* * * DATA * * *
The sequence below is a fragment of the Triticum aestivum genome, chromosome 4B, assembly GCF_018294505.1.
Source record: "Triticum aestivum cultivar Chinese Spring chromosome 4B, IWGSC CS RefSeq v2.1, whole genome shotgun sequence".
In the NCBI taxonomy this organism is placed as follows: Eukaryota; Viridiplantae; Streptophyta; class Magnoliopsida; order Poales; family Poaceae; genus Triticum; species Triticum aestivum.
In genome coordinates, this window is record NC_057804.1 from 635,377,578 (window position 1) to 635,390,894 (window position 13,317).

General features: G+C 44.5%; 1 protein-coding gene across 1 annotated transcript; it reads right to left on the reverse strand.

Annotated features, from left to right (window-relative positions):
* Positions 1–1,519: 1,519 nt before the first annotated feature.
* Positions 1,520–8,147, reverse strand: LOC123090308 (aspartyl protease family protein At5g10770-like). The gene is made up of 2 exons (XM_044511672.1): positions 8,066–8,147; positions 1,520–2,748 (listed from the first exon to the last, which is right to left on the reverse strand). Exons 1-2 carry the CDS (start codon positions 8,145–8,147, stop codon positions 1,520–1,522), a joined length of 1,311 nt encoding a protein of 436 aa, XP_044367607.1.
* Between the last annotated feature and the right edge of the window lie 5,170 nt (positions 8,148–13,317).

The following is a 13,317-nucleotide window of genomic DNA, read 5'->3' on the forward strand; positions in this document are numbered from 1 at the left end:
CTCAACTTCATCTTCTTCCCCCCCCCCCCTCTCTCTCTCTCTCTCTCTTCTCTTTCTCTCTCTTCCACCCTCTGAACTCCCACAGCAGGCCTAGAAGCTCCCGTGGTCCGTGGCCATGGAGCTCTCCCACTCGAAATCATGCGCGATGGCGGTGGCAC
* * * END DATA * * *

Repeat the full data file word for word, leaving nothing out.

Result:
The sequence below is a fragment of the Triticum aestivum genome, chromosome 4B, assembly GCF_018294505.1.
Source record: "Triticum aestivum cultivar Chinese Spring chromosome 4B, IWGSC CS RefSeq v2.1, whole genome shotgun sequence".
In the NCBI taxonomy this organism is placed as follows: Eukaryota; Viridiplantae; Streptophyta; class Magnoliopsida; order Poales; family Poaceae; genus Triticum; species Triticum aestivum.
In genome coordinates, this window is record NC_057804.1 from 635,377,578 (window position 1) to 635,390,894 (window position 13,317).

General features: G+C 44.5%; 1 protein-coding gene across 1 annotated transcript; it reads right to left on the reverse strand.

Annotated features, from left to right (window-relative positions):
* Positions 1–1,519: 1,519 nt before the first annotated feature.
* Positions 1,520–8,147, reverse strand: LOC123090308 (aspartyl protease family protein At5g10770-like). The gene is made up of 2 exons (XM_044511672.1): positions 8,066–8,147; positions 1,520–2,748 (listed from the first exon to the last, which is right to left on the reverse strand). Exons 1-2 carry the CDS (start codon positions 8,145–8,147, stop codon positions 1,520–1,522), a joined length of 1,311 nt encoding a protein of 436 aa, XP_044367607.1.
* Between the last annotated feature and the right edge of the window lie 5,170 nt (positions 8,148–13,317).

The following is a 13,317-nucleotide window of genomic DNA, read 5'->3' on the forward strand; positions in this document are numbered from 1 at the left end:
CTCAACTTCATCTTCTTCCCCCCCCCCCCTCTCTCTCTCTCTCTCTCTTCTCTTTCTCTCTCTTCCACCCTCTGAACTCCCACAGCAGGCCTAGAAGCTCCCGTGGTCCGTGGCCATGGAGCTCTCCCACTCGAAATCATGCGCGATGGCGGTGGCAC